Prenatal exposure to persistent organic pollutants (POPs) may be associated with obesogenic effects in offspring. Our study is the first to investigate associations between concentrations of POPs from newborn dried blood spots (DBS) and birth characteristics.
Concentrations of 10 polychlorinated biphenyl congeners (PCBs), polybrominated diphenyl ether-47 (PBDE-47), and p,p′-dichlorodiphenyldichloroethylene (p,p′-DDE) were measured from DBSs collected at birth from 2,065 singleton infants. DBS samples were pooled in groups of five and assayed together to reach limits of detection. Differences in risk of large for gestational age (LGA, defined as >90th percentile of birth weight for sex and gestational age), small for gestational age (SGA, <10th), and preterm birth (gestational age <37 weeks) were estimated using logistic regression per unit (ng/ml) increase in concentration of each chemical, adjusting for individual-level covariates, including maternal age, race/ethnicity, prepregnancy BMI, education, parity, smoking, and infant sex while assuming a gamma distribution and using multiple imputation to account for pools.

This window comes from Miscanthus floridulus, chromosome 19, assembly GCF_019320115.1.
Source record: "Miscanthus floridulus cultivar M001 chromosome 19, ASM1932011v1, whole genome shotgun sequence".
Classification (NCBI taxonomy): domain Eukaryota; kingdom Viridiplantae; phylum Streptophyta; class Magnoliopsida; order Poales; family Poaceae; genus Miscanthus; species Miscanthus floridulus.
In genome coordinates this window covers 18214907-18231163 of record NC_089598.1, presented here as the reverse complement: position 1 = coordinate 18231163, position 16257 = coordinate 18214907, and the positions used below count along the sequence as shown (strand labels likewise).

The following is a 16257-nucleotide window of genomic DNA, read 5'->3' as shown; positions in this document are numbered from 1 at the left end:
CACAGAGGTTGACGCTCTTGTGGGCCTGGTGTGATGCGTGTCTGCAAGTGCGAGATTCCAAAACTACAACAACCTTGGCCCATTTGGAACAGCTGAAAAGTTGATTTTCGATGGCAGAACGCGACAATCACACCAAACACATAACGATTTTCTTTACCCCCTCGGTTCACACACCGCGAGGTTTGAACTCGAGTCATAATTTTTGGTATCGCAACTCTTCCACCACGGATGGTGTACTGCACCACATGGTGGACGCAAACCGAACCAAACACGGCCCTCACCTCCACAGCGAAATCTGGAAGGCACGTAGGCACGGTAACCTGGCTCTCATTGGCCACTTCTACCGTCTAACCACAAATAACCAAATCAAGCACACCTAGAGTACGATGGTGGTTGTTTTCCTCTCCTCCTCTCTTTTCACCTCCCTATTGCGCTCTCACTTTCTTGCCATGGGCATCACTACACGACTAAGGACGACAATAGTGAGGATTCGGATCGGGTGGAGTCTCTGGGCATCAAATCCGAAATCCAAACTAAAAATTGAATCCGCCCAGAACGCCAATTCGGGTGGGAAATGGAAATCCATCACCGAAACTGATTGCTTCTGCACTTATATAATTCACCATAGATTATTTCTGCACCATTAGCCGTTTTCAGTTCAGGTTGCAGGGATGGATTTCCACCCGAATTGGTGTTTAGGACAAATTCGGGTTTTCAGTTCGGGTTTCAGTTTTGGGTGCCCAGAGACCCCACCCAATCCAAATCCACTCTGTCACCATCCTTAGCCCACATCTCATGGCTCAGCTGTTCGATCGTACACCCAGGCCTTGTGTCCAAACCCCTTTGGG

There were 215 (11.3%) singletons born LGA, 158 (7.5%) born SGA, and 157 (7.6%) born preterm. Higher concentrations of POPs were positively associated with slightly higher risk of LGA and higher birth weight.
Relationships between POPs measured in newborn DBS and birth size were mixed. Pooled analysis methods using DBS could address challenges in limits of detection and costs for population-based research.